If all this doesn’t seem too creepy, maybe that’s because it’s all just the ramblings of some guy with an overactive imagination. Surely, our brains are nothing like the WiFi connections to cloud platforms. There’s no real evidence that we’re connected to some invisible hub and therefore all have access to the same info. Actually, there’s plenty of evidence—and it’s coming from all different fields of science.

In the social sciences and fringe science, there have been all kinds of experiments related to and building on that of Rupert Sheldrake’s findings. Some of these experiments show how thoughts surrounding major world events can fly across space, and sometimes occur even before the events they’re reacting too (Random number generators around the world began showing statistically significant changes in randomness right before the events of 9/11). Then there are experiments in neuroscience, which have revealed what’s been called “mirror neurons.” These neurons fire both when we perform some action and observe it happening with someone else. In this way they enable us to directly feel what they are feeling.

For me, the most exciting findings, are coming from…

To read the rest of this article and find out what scientific discovery has been baffling physicists, click below:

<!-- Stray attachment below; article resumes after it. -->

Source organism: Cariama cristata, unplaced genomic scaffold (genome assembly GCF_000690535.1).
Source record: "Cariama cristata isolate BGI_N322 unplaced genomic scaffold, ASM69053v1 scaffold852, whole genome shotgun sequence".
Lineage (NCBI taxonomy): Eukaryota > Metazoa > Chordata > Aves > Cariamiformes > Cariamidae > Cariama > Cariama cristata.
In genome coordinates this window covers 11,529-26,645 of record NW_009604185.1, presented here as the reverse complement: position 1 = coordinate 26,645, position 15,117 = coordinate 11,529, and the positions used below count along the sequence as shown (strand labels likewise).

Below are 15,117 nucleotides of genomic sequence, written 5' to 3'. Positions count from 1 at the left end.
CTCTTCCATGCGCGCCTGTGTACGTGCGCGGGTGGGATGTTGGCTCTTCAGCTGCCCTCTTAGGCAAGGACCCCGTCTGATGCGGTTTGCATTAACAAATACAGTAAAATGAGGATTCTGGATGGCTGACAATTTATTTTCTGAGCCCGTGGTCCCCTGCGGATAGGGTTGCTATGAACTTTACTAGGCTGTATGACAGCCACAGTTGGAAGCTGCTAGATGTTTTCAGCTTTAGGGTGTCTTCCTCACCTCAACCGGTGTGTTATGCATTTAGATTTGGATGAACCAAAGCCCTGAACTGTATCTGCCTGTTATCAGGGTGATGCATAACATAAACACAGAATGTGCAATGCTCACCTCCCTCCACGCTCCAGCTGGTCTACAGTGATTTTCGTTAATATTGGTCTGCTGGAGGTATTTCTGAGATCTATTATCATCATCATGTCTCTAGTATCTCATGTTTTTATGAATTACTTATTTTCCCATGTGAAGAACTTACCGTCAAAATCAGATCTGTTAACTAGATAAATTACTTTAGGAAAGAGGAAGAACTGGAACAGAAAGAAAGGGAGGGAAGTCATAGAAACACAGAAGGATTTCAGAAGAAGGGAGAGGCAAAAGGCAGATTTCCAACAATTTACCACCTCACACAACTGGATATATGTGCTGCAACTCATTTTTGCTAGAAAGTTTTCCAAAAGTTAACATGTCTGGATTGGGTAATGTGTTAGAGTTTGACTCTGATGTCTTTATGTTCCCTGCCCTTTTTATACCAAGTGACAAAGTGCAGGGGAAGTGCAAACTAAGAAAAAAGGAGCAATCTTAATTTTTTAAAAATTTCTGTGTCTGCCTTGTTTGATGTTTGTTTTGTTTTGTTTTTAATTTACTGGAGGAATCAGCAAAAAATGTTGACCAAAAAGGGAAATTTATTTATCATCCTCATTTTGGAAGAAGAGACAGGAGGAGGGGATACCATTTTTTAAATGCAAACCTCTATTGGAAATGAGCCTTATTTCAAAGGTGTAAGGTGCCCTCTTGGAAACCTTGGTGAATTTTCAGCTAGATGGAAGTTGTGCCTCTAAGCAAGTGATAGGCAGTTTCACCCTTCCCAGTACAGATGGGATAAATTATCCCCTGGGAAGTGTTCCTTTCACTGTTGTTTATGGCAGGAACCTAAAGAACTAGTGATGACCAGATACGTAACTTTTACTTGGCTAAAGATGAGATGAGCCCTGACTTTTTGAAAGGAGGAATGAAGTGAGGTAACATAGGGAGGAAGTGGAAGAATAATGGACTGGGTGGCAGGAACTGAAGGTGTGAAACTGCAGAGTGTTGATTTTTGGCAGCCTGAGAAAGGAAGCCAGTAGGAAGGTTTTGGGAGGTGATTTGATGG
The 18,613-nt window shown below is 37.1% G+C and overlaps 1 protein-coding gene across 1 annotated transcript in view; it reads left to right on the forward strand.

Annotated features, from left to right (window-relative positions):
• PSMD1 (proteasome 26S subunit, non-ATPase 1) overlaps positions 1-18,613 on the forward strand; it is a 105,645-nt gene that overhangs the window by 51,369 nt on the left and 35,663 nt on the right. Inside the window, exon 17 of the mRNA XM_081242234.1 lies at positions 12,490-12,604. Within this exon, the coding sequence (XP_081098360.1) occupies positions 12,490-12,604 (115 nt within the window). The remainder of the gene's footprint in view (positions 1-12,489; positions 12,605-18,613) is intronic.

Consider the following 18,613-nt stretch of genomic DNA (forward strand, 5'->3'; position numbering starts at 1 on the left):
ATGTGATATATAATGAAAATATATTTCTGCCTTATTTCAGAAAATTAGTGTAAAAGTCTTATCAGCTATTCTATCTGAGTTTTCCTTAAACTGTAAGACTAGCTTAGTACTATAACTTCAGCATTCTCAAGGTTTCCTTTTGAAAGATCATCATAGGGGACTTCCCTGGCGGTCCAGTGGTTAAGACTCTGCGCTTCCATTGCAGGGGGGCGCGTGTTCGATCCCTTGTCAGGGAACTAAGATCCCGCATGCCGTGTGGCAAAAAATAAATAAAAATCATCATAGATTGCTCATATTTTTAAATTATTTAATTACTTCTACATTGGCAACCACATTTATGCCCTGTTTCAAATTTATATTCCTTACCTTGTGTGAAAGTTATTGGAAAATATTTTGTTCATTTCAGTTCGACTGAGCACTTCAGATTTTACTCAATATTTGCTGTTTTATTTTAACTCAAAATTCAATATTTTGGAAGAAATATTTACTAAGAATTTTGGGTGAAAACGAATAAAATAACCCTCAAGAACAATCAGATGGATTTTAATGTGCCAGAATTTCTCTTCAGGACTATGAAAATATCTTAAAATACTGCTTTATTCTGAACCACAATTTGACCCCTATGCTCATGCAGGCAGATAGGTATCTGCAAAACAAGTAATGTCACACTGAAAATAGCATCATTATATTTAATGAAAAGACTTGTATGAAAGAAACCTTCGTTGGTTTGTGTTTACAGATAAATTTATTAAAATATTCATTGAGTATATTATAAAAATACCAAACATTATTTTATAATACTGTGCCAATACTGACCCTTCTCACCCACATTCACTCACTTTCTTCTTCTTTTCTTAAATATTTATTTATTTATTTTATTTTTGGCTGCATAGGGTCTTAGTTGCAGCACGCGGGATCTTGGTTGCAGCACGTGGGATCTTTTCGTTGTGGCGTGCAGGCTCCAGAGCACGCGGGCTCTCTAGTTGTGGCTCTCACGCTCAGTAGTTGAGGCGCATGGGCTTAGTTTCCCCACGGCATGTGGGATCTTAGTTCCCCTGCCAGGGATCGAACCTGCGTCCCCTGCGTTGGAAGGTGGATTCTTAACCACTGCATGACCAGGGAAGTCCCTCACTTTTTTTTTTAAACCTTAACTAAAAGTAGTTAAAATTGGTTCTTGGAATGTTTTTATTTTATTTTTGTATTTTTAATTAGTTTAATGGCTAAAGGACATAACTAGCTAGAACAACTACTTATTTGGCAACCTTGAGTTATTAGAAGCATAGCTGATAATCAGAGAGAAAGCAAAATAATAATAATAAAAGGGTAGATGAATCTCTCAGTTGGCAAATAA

Author's Bio: 

Marc Oromaner is a spiritual author and speaker who teaches how we can discover our destiny using clues found in the media and in our lives. His book, "The Myth of Lost" (www.themythoflost.com) deciphers the hidden wisdom of the hit TV show and explains how we can use this wisdom to overcome our own challenges.

Marc's twenty years of experience working in advertising and promotion has given him a unique insight into what makes products--and people--tick. He graduated from Ithaca College with a degree in Television & Radio and went on to complete a two-year advertising copywriter program at The Creative Circus in Atlanta. Working in on-air promotions at Lifetime Television and CBS News, and then in advertising with clients such as NASA, The New York Botanical Garden, and Affinia Hotels, Marc developed a talent for uncovering the soul of a brand. This skill was sharpened after he began studying at The Kabbalah Centre in New York and exploring many other spiritual philosophies including The Law of Attraction.

Today, Marc lives in New York City where he combines his background in advertising and spirituality to help people and brands find their path in an increasingly convoluted world. His blog, "The Layman's Answers To Everything" (http://thelaymansanswerstoeverything.com/) points out the patterns that run through all great stories including our own. These patterns are clues which are meant to guide us towards a life full of love, light, and fulfillment.